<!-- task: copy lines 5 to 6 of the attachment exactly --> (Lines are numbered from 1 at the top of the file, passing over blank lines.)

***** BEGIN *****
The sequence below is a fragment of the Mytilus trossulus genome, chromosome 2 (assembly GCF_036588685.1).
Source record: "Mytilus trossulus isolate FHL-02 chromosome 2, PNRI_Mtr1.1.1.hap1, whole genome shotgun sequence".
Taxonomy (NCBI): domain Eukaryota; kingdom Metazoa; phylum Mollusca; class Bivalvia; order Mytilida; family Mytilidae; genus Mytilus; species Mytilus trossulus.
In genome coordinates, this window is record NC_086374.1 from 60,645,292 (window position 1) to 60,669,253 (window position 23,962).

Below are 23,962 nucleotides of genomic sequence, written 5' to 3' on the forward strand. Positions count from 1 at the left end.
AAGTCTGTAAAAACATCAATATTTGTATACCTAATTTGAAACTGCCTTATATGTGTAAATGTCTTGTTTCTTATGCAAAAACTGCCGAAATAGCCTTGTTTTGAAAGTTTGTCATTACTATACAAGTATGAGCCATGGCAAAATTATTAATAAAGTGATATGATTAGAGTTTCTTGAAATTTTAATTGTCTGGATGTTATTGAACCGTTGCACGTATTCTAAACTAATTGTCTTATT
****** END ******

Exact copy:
Below are 23,962 nucleotides of genomic sequence, written 5' to 3' on the forward strand. Positions count from 1 at the left end.
AAGTCTGTAAAAACATCAATATTTGTATACCTAATTTGAAACTGCCTTATATGTGTAAATGTCTTGTTTCTTATGCAAAAACTGCCGAAATAGCCTTGTTTTGAAAGTTTGTCATTACTATACAAGTATGAGCCATGGCAAAATTATTAATAAAGTGATATGATTAGAGTTTCTTGAAATTTTAATTGTCTGGATGTTATTGAACCGTTGCACGTATTCTAAACTAATTGTCTTATT